The Keys to Constructive Criticism: Part 1

There are many ways for you to get ahead in life and perhaps one of the most powerful of all is your ability to leverage yourself through the efforts of other people.

Everyone has heard of the use of “OPM” or other people’s money. But today, as we rush into the information age and all of value is contained in knowledge and the ability to apply it, you have to be able to use “OPK” and “OPE.” OPK stands for other people’s knowledge and OPE stands for other people’s effort or energy, or enthusiasm. Your ability to tap into the knowledge, efforts, energy and enthusiasm of other people can do more to help you succeed greatly than perhaps anything else that you do in the world of work.

Fully 85% of your success in life will come from your ability to communicate and interact effectively with others. It is up to you to become very, very good at getting along with other people, even people who are different from you, and especially people who do not fulfill your expectations or perform the way you want them to perform.

Thousands of the very best managers have been studied over the years. In addition, thousands of the very best companies have been studied, as well. In both cases, they have found specific behaviors and mind sets that lead to high performance, working well with other people, and effective communication. For you to reach the top of your field, you must know and practice these findings in everything you do that affects the people around you.

For example, the very best companies to work in are considered to be “high trust” companies. A company was rated as a high trust company when people felt that they were free to make honest mistakes without being dumped on, criticized or fired.

On the other hand, a low trust, low performance company was one that was characterized by high levels of negativity, destructive criticism, and fear that ran rampant throughout the organization. What kind of a company do you work for?

The very best managers were found to be very high on two scales. First, they were very clear about what they wanted and expected. Everyone knew what they were supposed to do, and when they were supposed to do it and to what standard. On the other hand, the greatest demoralizer in the world of work is “not knowing what’s expected.” It is absolutely amazing how many managers become angry and upset when people do not do the job they expected and then it becomes clear that the people doing the work have no idea what it was that the manager was looking for. Who is at fault in a situation like this?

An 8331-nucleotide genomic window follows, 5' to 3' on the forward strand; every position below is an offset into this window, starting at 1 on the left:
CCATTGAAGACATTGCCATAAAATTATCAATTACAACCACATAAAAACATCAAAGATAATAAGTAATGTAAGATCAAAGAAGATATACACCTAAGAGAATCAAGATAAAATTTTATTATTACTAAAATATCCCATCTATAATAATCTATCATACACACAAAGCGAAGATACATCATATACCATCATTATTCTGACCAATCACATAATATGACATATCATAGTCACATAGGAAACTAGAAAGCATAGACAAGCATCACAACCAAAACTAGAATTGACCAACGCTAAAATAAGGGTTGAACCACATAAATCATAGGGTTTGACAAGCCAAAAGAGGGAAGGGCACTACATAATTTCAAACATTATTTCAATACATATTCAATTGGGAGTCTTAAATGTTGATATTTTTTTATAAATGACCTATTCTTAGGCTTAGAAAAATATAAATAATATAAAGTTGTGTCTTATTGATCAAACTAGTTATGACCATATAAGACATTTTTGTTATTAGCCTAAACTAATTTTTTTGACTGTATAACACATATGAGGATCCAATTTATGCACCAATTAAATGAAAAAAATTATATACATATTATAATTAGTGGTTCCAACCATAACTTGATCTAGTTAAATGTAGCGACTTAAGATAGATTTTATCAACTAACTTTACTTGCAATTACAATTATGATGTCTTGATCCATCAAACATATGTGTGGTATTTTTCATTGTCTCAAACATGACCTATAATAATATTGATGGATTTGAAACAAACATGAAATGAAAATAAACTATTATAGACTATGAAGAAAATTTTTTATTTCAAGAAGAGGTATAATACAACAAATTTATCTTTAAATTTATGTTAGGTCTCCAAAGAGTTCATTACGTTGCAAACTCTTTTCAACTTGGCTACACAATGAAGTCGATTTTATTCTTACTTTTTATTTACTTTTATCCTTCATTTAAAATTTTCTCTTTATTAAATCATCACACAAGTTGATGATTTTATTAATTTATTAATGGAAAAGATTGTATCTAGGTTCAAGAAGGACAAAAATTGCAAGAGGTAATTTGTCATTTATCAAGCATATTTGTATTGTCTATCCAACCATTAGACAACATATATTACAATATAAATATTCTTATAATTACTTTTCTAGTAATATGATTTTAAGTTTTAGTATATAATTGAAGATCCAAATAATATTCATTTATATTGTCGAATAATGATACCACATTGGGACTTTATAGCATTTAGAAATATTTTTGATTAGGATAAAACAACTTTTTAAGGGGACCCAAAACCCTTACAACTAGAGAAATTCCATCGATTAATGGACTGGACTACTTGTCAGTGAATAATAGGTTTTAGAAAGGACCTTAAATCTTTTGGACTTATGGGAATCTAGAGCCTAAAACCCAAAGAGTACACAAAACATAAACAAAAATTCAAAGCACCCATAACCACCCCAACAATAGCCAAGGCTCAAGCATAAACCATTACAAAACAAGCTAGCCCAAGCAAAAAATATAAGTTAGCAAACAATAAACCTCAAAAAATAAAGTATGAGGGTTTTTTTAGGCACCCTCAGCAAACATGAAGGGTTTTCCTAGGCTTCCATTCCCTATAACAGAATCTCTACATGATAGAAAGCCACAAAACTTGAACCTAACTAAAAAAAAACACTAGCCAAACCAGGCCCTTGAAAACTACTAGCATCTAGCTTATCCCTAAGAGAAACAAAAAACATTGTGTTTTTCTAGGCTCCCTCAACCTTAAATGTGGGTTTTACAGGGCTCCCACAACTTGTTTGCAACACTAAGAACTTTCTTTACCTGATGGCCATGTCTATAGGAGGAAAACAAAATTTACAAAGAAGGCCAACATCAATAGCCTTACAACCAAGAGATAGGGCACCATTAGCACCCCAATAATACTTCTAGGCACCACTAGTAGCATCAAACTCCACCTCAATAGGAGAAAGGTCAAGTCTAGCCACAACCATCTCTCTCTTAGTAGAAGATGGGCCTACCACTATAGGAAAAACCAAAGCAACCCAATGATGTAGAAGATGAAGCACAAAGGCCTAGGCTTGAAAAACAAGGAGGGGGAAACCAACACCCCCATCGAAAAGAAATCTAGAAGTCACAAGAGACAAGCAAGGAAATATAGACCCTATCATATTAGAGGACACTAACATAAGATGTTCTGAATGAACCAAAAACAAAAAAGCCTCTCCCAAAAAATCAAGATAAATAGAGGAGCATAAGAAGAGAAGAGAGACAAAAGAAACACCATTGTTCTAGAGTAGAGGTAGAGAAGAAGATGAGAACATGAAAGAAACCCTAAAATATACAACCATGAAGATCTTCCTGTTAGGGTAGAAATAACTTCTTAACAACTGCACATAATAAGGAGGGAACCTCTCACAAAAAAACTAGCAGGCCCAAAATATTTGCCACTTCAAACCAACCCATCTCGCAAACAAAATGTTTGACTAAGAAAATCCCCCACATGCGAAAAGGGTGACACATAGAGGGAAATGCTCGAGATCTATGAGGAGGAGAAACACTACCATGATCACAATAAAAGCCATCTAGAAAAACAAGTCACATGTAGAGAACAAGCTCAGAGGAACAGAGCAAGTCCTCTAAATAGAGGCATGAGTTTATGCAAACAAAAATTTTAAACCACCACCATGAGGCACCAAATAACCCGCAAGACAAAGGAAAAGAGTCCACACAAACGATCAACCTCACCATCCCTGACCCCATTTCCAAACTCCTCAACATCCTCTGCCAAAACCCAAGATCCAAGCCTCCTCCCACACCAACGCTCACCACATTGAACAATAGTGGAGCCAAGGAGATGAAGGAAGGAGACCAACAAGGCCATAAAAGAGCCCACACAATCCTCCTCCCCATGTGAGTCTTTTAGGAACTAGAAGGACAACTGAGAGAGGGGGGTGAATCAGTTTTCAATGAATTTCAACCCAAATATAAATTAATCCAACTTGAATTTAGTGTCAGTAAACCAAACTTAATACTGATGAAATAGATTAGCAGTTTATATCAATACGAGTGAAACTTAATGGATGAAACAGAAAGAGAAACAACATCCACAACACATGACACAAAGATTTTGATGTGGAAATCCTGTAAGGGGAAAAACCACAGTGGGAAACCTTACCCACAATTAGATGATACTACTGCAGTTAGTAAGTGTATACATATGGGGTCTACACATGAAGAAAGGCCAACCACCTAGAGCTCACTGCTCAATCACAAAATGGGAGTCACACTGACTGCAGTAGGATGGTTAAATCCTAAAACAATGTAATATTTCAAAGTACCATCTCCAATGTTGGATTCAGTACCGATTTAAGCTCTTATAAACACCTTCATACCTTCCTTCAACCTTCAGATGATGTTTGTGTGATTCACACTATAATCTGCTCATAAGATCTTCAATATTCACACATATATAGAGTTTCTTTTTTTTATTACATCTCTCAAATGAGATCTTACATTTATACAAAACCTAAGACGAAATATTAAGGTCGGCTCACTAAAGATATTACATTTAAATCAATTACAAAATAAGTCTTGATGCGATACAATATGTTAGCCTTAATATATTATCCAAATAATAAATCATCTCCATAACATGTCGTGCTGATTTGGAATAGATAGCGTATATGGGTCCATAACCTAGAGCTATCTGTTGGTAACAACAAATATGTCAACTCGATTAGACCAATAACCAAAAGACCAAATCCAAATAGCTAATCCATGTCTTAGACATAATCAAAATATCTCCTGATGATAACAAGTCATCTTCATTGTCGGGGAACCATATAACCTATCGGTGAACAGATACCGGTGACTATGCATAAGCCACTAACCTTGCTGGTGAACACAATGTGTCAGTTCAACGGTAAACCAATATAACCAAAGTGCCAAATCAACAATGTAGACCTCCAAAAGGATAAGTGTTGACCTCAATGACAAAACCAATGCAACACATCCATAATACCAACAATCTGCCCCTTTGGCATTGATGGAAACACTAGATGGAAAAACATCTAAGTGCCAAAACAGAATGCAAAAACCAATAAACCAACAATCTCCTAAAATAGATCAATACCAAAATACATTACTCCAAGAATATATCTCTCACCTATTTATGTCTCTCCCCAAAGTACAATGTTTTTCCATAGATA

The second characteristic of the very best managers is a high consideration factor. The employee’s felt that the boss cared about them as people rather than just as employees. They felt that the boss looked upon them as friends and was kind and considerate to them as individuals, as well as employees.

These are the targets that you want to be aiming at as a high performance manager. You want to create a high trust environment where people know exactly what they are expected to do and at the same time, they feel that you like them and care about them as people.

And how are these impressions formed in the minds of employees? The answer is simple. People formulate their impressions of you, and of the company, and of themselves and of their futures very much as a result of your non verbal and verbal communication, the way you talk to them and treat them on a day-to-day basis. It is not one thing that you do or say, but a combination of hundreds and even thousands of things that you do and say throughout the days, weeks and months. And everything counts!

Everything that you do or say helps or hurts. Everything adds up or takes away. Everything either builds a high trust, high performance environment or detracts from it. Nothing is neutral. Everything counts!

This brings us to the subject of criticism. Psychologically, destructive criticism is the greatest destroyer of human beings ever imagined. If a person is severely criticized as a child, the person can be destroyed emotionally for the next 50 years. Destructive criticism has acted very much like a reverse neutron bomb in the field of human personality.

A neutron bomb destroys all the people but leaves the buildings intact. A reverse neutron bomb, in the form of destructive criticism, destroys the person but leaves them alive and walking around, an emotional and psychological danger both to themselves and others.

Parents criticize children in an attempt to increase their effectiveness. They think that, if I criticize my child when he or she makes a mistake, the child will smarten up and fly right. Next time, the child will be smarter and better. Therefore, the parent rationalizes; I am fulfilling my function of bringing up more competent and effective children.

However, everything that you do in life is either to build your self-esteem or to protect it from being torn down. When you have high levels of self-esteem, when you like and respect and value yourself, you feel great about yourself and your abilities. You feel more effective and stronger in everything you do. You are more willing to take risks and to move out of the comfort zone.

Your self-esteem is very closely tied to what psychologists call your levels of “self-efficacy.” This means your ability to do the things that you apply yourself to. The more you like yourself, the better you do. And the better you do, the more you like yourself. Like two hands and two feet climbing a ladder, each reinforces the other as you move upward and onward to ever greater heights of personal accomplishment.